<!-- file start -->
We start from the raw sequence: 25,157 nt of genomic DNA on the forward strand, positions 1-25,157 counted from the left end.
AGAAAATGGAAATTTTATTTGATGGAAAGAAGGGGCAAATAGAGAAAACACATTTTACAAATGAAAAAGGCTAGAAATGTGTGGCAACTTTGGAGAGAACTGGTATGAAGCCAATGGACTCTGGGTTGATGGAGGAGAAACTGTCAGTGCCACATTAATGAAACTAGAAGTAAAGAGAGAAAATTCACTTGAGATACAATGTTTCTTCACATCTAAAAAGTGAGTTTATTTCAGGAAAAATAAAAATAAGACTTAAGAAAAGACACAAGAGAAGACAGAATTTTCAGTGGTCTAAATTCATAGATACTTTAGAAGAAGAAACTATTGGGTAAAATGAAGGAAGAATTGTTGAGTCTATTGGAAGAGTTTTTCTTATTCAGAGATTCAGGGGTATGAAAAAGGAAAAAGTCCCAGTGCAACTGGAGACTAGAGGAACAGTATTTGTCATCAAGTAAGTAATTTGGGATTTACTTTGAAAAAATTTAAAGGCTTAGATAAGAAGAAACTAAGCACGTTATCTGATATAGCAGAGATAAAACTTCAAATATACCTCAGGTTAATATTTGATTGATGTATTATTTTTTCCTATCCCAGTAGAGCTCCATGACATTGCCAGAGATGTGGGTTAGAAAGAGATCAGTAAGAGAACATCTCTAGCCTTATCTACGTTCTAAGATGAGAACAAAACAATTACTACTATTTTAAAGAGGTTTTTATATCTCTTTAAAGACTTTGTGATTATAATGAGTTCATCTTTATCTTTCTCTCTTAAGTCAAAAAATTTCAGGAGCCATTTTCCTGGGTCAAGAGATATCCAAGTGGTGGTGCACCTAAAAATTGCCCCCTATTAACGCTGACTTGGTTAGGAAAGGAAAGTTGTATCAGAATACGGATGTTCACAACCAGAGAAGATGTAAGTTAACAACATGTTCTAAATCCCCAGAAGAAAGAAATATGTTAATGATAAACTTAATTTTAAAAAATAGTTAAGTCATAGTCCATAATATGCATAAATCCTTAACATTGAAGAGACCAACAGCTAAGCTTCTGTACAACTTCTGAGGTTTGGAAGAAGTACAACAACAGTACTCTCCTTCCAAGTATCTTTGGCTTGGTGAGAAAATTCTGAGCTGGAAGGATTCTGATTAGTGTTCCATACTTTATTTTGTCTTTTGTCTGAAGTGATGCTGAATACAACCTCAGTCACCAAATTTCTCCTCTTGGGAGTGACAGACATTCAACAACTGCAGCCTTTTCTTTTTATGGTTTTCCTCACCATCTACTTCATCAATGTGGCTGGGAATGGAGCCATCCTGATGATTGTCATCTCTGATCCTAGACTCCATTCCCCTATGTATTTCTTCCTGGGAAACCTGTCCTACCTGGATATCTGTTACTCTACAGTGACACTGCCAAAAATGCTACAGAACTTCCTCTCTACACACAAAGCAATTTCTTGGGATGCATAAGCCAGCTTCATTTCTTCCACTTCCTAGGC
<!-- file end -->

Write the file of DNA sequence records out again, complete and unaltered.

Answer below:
We start from the raw sequence: 25,157 nt of genomic DNA on the forward strand, positions 1-25,157 counted from the left end.
AGAAAATGGAAATTTTATTTGATGGAAAGAAGGGGCAAATAGAGAAAACACATTTTACAAATGAAAAAGGCTAGAAATGTGTGGCAACTTTGGAGAGAACTGGTATGAAGCCAATGGACTCTGGGTTGATGGAGGAGAAACTGTCAGTGCCACATTAATGAAACTAGAAGTAAAGAGAGAAAATTCACTTGAGATACAATGTTTCTTCACATCTAAAAAGTGAGTTTATTTCAGGAAAAATAAAAATAAGACTTAAGAAAAGACACAAGAGAAGACAGAATTTTCAGTGGTCTAAATTCATAGATACTTTAGAAGAAGAAACTATTGGGTAAAATGAAGGAAGAATTGTTGAGTCTATTGGAAGAGTTTTTCTTATTCAGAGATTCAGGGGTATGAAAAAGGAAAAAGTCCCAGTGCAACTGGAGACTAGAGGAACAGTATTTGTCATCAAGTAAGTAATTTGGGATTTACTTTGAAAAAATTTAAAGGCTTAGATAAGAAGAAACTAAGCACGTTATCTGATATAGCAGAGATAAAACTTCAAATATACCTCAGGTTAATATTTGATTGATGTATTATTTTTTCCTATCCCAGTAGAGCTCCATGACATTGCCAGAGATGTGGGTTAGAAAGAGATCAGTAAGAGAACATCTCTAGCCTTATCTACGTTCTAAGATGAGAACAAAACAATTACTACTATTTTAAAGAGGTTTTTATATCTCTTTAAAGACTTTGTGATTATAATGAGTTCATCTTTATCTTTCTCTCTTAAGTCAAAAAATTTCAGGAGCCATTTTCCTGGGTCAAGAGATATCCAAGTGGTGGTGCACCTAAAAATTGCCCCCTATTAACGCTGACTTGGTTAGGAAAGGAAAGTTGTATCAGAATACGGATGTTCACAACCAGAGAAGATGTAAGTTAACAACATGTTCTAAATCCCCAGAAGAAAGAAATATGTTAATGATAAACTTAATTTTAAAAAATAGTTAAGTCATAGTCCATAATATGCATAAATCCTTAACATTGAAGAGACCAACAGCTAAGCTTCTGTACAACTTCTGAGGTTTGGAAGAAGTACAACAACAGTACTCTCCTTCCAAGTATCTTTGGCTTGGTGAGAAAATTCTGAGCTGGAAGGATTCTGATTAGTGTTCCATACTTTATTTTGTCTTTTGTCTGAAGTGATGCTGAATACAACCTCAGTCACCAAATTTCTCCTCTTGGGAGTGACAGACATTCAACAACTGCAGCCTTTTCTTTTTATGGTTTTCCTCACCATCTACTTCATCAATGTGGCTGGGAATGGAGCCATCCTGATGATTGTCATCTCTGATCCTAGACTCCATTCCCCTATGTATTTCTTCCTGGGAAACCTGTCCTACCTGGATATCTGTTACTCTACAGTGACACTGCCAAAAATGCTACAGAACTTCCTCTCTACACACAAAGCAATTTCTTGGGATGCATAAGCCAGCTTCATTTCTTCCACTTCCTAGGC